Describe what you think it means to be a geophysicist.
To me, being a geophysicist means being an explorer. Whatever you can think of that lies beneath – from oil to water, caves to unexploded bombs, minerals to pirate’s treasure – a geophysicist can help you find it and study it by using an array of scientific instruments that measure natural forces and man-made forces to determine the physical properties of the subsurface.
A large part of a geophysicists’ job is collecting data in different parts of the world, and then analysing it on a computer and interpreting the results. Measurements can be taken on land, at sea, in the air or even from space. Being a geophysicist means being able to help people solve problems across many sectors including the environment, engineering, archaeology, mineral exploration, oil and gas exploration and treasure hunting.
What skills do you need in this kind of work?
To be a field geophysicist you will need a combination of practical and technical skills. You need to have the ability to operate scientific instruments but also be happy to dig holes all day to bury pieces of equipment, or swing a sledge hammer all day as a seismic source and then have the know-how to analyse the data afterwards. It all very well being able to set up an instrument that can measure variations in the earth’s magnetic field as a result of fluctuations in the solar wind bombarding the earth’s atmosphere, but can you change the wheel on your truck on the way back to camp? It is very helpful to have this combination of skills to allow you to do your job properly. You need to be happy to work outdoors in a wide variety of environments – whatever the weather! You may even end up sleeping outdoors in field camps. The job can at times involve high levels of responsibility and stress e.g. when working in remote locations and unfamiliar environments, but also offers great opportunities to be creative and solve problems.
Working in parts of the world that you would never get to as a tourist. The fact that every single job is totally different – you are in a different place, using different equipment, looking for different things. One week I could be in the Seychelles looking for an eighteenth century pirate’s treasure, the next on a volcano in Greece, the next on a rubbish tip on the outskirts of Glasgow. I never get bored. The job makes me feel like I am doing something useful.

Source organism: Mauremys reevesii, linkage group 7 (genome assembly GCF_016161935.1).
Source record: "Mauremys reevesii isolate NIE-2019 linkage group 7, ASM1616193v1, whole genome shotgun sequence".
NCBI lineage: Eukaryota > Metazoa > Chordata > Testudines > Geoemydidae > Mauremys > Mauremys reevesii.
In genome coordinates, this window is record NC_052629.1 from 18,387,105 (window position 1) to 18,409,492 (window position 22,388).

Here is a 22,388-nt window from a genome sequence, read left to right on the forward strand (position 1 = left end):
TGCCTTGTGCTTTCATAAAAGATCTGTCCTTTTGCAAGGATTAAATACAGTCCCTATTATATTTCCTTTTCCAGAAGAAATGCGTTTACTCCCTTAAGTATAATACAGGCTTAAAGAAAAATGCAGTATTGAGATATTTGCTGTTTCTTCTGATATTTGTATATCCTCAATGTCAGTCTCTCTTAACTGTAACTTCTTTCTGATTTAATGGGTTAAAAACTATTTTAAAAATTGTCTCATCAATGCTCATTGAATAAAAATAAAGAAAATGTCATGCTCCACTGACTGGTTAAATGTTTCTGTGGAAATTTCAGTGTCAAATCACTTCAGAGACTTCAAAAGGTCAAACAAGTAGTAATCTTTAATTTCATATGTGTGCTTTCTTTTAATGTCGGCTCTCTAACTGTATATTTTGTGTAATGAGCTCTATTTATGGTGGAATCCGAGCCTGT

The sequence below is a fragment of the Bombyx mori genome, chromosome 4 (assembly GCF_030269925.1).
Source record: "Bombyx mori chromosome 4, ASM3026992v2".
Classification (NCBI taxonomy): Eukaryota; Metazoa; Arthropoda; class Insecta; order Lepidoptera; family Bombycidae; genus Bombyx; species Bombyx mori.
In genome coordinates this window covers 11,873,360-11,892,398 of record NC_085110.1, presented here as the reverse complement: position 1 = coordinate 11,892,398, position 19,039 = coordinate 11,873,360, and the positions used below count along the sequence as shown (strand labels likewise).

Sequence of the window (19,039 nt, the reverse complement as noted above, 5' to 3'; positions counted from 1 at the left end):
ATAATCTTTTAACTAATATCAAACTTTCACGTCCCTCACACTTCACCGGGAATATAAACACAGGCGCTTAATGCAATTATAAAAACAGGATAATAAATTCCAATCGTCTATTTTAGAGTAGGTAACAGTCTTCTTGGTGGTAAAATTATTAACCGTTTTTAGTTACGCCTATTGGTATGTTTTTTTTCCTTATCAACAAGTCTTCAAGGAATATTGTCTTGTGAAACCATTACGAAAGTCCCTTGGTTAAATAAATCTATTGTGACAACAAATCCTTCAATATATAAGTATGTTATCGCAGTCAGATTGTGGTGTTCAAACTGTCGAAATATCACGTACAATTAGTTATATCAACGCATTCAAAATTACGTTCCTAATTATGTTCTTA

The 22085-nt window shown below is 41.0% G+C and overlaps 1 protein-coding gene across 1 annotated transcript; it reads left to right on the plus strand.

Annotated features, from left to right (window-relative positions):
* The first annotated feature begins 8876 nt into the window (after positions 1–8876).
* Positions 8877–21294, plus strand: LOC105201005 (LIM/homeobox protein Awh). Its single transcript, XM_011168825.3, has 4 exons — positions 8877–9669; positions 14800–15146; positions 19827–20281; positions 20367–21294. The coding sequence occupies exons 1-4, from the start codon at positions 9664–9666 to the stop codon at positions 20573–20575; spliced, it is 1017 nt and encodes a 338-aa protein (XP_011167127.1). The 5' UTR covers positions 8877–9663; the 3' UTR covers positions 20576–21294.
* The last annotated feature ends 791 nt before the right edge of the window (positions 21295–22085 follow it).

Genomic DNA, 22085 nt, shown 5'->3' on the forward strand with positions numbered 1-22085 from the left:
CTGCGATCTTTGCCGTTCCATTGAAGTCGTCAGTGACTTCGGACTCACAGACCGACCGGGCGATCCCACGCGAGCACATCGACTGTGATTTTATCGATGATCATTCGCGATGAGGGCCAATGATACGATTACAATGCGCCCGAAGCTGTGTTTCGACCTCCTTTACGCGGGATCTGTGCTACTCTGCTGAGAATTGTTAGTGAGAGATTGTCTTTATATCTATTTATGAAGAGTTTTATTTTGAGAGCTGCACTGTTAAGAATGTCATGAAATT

There is great camaraderie on jobs – when you work in challenging environments with a small team, sometimes in dangerous locations, a special bond exists with your workmates. You often spend 24 hours a day with your team for weeks at a time. Sometimes you have to go on jobs at short notice which is exciting. e.g. the Deepwater Horizon oil spill in the Gulf of Mexico. It’s exciting to see things that may never have been seen before – this morning I was looking at 10,000 year old sand dunes that lie beneath the Irish Sea.
Are there parts of the job you don’t enjoy?
Being away from my family for extended periods can be a challenge. What tends to happen is that you become more office based as you get older. A typical career would be spending most of your 20s travelling before becoming more office based in your 30s once you have some years’ experience in the field. This is not always the case, but most geophysicists will spend some years “in the field”. You can find jobs where you do a combination of field work and office work, where you are involved in data collection, then spend time in the office doing the interpretation and writing the report.
What advice would you give to people considering your job?
It’s a hugely exciting career, especially if you want to travel. Ask yourself if you enjoy working outdoors! Be prepared for long hours and a lot of time away from home. It is critical that you get on well with people because you have to work in a team for most of your career.
What are the future trends in employment in your job?
Excellent. There is a high demand for geophysicists and not too many of them around – in the UK at least. A combination of degree course closures (e.g. geophysics MSc at Durham and Birmingham) and decreasing numbers of students opting to study physical sciences at university over the last ten years has contributed to a shortage.
In this type of job, what is the range of pay and how does that change with experience?
You can go from minimum wage for labouring with a geophysics team, perhaps with no qualifications to hundreds of thousands if you run your own business or make it to the higher levels of a large corporation!
Range of typical starting salaries: £22,000 – £25,000 with a first degree and around £24,000 – £30,000 with an MSc/PhD.
Typical salary at senior level (after about six years), where the post holder is in charge of one or more major projects: £40,000 – £65,000.
Freelance geophysicists working out of the UK typically earn between £150 and £600 per day for field work (data acquisition) depending on experience and project location. The higher day rates usually require over 10 years’ experience.
Salaries vary between industries e.g. Salary levels will be approximately 10% – 30% higher in the oil and gas industry. In general, day rates for marine geophysics are higher than for land geophysics but this is not always the case.